Yamaha answers Brose and Bosch’s new mid-drive e-bike motors with its own powerhouse

On the heels of big announcements for new motors and battery systems from both Bosch and Brose, Yamaha has just unveiled its own new e-bike system. And the Japanese e-bike motor manufacturer is playing to win against its German rivals.

Yamaha unveils new e-bike mid-drive motors

Yamaha is no newcomer to the electric bicycle industry. In fact, Yamaha basically created the industry when the company built the world’s first production electric bicycle back in 1989.

And now Yamaha is demonstrating that it intends to maintain its first mover advantage in the market with the release of its new 2020 mid-drive motor lineup.

Yamaha’s new motors, the PW-X2 and PW-ST models, are optimized for high performance electric trekking and mountain bikes.

The PW-X2 is rated for 250 W continuous, though actual peak output is usually much higher, like most mid-drive e-bike motors. The motor can create between 70-80 Nm of torque, depending on the model. It is rated for a top speed of 25 km/h (15 mph), though a higher speed version is available that can provide electric assist up to 45 km/h (28 mph). The motor is intended for use in electric mountain bikes and provides a massive 50% more power than the previous PW-X motor.

Yamaha’s new PW-ST motor is optimized for more mixed use e-biking and e-trekking.

Both the PW-X2 and the PW-ST mid-drive motors feature Yamaha’s new quad-sensor technology. Four different sensors monitor the bike’s speed, pedal cadence, pedal torque, and bike angle to continuously alter power output optimized for each situation. By monitoring the e-bike’s angle, the system can determine whether the bike is riding up or downhill and continuously adjust power output with respect to the other three sensor inputs to properly suit every unique scenario.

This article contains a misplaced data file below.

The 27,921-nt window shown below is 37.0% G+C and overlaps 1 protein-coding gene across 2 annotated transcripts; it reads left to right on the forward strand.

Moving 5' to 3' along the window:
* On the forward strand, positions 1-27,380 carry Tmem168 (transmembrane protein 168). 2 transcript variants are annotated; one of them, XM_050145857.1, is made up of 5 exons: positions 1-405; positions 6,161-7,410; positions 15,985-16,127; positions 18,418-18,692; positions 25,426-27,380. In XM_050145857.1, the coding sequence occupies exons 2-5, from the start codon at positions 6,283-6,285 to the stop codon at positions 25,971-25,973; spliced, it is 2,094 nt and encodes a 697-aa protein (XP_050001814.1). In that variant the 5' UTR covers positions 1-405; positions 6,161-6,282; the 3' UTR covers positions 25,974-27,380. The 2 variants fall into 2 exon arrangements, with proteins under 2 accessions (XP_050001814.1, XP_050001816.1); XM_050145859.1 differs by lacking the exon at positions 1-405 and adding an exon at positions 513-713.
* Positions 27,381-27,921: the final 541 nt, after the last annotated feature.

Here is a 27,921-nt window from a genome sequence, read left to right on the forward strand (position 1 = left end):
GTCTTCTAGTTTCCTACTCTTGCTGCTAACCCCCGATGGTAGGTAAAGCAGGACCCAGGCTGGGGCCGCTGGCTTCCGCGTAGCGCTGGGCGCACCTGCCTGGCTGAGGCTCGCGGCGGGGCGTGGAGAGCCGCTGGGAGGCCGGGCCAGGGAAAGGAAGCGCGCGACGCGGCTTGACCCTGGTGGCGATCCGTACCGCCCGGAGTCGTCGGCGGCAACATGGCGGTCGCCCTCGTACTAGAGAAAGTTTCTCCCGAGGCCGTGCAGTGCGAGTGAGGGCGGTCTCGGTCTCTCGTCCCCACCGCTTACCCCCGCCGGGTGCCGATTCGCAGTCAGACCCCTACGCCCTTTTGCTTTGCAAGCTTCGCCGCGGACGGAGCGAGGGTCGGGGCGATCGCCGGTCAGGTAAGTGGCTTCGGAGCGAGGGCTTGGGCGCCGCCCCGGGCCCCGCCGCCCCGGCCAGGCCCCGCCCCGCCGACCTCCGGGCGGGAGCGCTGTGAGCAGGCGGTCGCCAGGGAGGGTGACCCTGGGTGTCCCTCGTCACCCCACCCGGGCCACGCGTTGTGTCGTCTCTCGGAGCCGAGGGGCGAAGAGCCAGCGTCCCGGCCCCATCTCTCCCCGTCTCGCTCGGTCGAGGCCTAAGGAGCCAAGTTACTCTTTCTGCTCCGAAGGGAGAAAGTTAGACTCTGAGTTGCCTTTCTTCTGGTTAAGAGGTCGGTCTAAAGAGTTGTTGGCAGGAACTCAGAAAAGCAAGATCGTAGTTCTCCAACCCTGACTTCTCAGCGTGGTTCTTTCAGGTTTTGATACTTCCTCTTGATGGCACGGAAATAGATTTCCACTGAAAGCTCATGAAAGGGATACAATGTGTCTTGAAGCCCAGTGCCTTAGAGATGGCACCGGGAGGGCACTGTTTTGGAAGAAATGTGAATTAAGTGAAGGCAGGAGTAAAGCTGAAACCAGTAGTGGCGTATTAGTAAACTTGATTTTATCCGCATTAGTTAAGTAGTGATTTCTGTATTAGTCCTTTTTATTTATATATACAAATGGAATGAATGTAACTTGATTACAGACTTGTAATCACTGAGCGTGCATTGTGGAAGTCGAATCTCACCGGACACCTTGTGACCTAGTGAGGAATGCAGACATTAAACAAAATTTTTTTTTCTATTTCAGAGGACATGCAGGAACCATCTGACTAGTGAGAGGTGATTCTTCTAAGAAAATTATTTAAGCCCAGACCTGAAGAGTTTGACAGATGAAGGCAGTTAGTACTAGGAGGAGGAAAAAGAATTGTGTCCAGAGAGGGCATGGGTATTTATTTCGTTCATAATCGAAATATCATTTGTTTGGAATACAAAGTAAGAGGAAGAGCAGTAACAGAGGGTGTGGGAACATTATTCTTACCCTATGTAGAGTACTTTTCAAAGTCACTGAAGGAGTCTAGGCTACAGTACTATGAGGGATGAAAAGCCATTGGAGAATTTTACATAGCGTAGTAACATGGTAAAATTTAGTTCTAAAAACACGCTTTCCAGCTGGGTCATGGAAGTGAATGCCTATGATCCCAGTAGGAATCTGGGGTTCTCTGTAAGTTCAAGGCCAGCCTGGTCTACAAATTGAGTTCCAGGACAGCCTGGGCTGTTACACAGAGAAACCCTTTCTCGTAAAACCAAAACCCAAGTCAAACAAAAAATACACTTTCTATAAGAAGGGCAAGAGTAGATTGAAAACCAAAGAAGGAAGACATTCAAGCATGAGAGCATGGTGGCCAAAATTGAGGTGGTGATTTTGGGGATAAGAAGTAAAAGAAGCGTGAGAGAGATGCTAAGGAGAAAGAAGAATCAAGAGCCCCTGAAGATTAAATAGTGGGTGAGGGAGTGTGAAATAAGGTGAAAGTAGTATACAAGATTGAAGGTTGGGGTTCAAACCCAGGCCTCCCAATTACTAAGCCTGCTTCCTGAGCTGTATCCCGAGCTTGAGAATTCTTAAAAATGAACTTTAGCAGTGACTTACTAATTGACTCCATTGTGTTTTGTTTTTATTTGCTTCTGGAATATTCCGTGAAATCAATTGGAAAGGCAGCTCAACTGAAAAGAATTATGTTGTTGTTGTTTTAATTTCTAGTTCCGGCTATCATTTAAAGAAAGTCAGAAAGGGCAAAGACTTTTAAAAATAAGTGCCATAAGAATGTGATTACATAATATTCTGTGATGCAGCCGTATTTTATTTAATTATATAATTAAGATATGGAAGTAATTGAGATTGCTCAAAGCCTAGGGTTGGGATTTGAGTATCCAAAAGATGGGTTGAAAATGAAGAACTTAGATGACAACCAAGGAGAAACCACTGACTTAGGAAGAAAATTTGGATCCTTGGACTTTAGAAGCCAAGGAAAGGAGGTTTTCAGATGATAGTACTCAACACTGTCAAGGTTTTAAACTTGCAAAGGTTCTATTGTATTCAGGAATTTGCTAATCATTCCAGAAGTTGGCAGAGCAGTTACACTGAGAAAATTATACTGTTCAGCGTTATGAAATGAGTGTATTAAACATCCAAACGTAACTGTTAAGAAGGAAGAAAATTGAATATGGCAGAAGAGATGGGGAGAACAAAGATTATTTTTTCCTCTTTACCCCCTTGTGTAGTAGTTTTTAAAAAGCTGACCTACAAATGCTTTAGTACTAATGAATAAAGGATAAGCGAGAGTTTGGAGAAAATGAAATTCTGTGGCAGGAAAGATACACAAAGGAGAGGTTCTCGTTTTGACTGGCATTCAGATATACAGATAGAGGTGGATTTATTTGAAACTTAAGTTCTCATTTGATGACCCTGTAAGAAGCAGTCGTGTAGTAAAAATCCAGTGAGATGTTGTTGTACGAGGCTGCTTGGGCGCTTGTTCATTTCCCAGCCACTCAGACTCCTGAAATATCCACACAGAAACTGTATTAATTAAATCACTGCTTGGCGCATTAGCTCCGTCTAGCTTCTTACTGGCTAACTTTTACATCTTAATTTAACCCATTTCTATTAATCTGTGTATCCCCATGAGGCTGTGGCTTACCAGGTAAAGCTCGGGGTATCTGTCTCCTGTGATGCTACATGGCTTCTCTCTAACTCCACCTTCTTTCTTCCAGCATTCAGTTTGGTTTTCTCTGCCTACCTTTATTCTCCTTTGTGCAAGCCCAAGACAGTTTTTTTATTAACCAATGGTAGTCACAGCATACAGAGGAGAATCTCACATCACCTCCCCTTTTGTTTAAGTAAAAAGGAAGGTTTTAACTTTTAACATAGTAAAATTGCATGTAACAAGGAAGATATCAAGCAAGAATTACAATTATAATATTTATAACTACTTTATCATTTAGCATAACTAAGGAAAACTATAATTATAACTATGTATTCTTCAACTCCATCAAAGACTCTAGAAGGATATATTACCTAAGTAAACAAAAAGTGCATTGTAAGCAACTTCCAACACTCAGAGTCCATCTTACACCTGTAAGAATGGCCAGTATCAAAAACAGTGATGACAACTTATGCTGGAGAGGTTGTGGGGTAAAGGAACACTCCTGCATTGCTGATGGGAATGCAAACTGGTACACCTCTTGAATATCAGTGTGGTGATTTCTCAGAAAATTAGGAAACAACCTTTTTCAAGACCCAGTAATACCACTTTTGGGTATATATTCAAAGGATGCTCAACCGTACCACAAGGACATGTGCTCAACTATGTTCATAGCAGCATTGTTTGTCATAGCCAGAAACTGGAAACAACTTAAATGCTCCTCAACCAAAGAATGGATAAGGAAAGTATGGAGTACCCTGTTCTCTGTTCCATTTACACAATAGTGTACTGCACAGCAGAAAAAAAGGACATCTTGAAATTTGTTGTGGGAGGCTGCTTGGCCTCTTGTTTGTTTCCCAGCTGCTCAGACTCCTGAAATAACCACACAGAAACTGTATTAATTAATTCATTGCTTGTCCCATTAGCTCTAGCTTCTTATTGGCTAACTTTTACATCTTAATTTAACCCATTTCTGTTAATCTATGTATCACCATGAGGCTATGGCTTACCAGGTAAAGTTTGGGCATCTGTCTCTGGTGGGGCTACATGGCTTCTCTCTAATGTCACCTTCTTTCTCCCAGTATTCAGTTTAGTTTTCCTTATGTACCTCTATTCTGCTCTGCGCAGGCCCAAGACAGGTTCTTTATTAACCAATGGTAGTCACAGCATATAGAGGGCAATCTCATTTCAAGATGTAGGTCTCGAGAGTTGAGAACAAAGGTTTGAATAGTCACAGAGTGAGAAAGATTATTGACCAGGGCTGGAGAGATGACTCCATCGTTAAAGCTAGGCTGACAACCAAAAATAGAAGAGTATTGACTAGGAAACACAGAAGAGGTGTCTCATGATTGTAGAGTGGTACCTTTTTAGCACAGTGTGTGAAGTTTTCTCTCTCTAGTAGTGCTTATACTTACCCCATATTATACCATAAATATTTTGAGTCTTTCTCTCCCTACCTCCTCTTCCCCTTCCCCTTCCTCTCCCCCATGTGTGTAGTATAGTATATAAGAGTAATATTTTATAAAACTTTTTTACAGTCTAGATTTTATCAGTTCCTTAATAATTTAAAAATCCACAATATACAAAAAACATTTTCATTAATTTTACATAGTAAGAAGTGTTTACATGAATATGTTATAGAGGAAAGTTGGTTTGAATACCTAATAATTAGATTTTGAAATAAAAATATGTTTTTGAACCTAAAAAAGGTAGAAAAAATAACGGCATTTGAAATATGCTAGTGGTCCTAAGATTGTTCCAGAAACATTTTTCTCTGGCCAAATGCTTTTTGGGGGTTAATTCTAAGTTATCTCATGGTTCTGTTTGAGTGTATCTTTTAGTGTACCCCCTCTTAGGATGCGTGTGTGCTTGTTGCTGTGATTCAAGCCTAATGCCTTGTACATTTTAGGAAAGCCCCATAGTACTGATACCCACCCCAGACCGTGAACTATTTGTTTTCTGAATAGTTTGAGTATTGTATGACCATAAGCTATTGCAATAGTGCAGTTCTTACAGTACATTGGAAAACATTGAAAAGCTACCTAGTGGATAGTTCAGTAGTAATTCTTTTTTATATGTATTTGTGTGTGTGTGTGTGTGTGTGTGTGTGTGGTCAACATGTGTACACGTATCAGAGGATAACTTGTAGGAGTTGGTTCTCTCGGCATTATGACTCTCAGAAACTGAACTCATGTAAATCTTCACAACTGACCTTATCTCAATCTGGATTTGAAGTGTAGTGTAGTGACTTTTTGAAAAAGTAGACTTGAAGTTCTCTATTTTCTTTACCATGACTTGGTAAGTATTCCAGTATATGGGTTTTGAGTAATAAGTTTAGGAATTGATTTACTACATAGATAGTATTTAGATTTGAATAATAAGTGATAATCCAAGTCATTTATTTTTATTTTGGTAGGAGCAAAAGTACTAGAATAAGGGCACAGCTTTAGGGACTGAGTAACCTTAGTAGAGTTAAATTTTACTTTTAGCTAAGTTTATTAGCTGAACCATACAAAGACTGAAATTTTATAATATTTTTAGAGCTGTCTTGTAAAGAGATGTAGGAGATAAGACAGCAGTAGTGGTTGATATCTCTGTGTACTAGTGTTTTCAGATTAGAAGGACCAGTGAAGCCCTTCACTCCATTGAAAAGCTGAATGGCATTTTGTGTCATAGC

Yamaha mid-drive 2020

Yamaha also offers multiple battery options with flexible mounting solutions to allow manufacturers to mount the batteries to different locations of a bike frame. Options include mounting the battery on the downtube, in a rear rack or directly with the mid-drive unit itself.

The included Yamaha displays also offer integration to smartphone apps to allow features such as GPS navigation, which can be helpful for off-road e-bikers exploring new trails.

Yamaha mid-drive 2020

Electrek’s Take

While I don’t have as much experience on Yamaha drives as I do on Bosch drives (mostly because Bosch seems to be running away with the market), I’ve always found Yamaha drives to be top-notch quality.

I did a pretty tough ride on a Yamaha Wabash electric gravel bike and I couldn’t have asked for the Yamaha drive system to work any better than it did. The system was easy to use, comfortable to navigate the settings and modes, and helped me ride up and over just about any obstacle in my way — or at least that my riding skill level would let me.

The power was smooth, not jerky, and the four different levels provided a nice range of assist level without feeling overwhelming.

yamaha wabash e-bike

Yours truly on the Yamaha Wabash electric gravel bike

I’m excited to try out the new 2020 motors at some point to see how Yamaha took a great system and made it better.

I’m also interested to see how the new drives from Yamaha can make a dent in Bosch’s chokehold on the industry.

What do you think of Yamaha’s new e-bike drive systems? Let us know in the comments below.

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Avatar for Micah Toll Micah Toll

Micah Toll is a personal electric vehicle enthusiast, battery nerd, and author of the Amazon #1 bestselling books DIY Lithium Batteries, DIY Solar Power, The Ultimate DIY Ebike Guide and The Electric Bike Manifesto.

The e-bikes that make up Micah’s current daily drivers are the $999 Lectric XP 2.0, the $1,095 Ride1Up Roadster V2, the $1,199 Rad Power Bikes RadMission, and the $3,299 Priority Current. But it’s a pretty evolving list these days.

You can send Micah tips at Micah@electrek.co, or find him on Twitter, Instagram, or TikTok.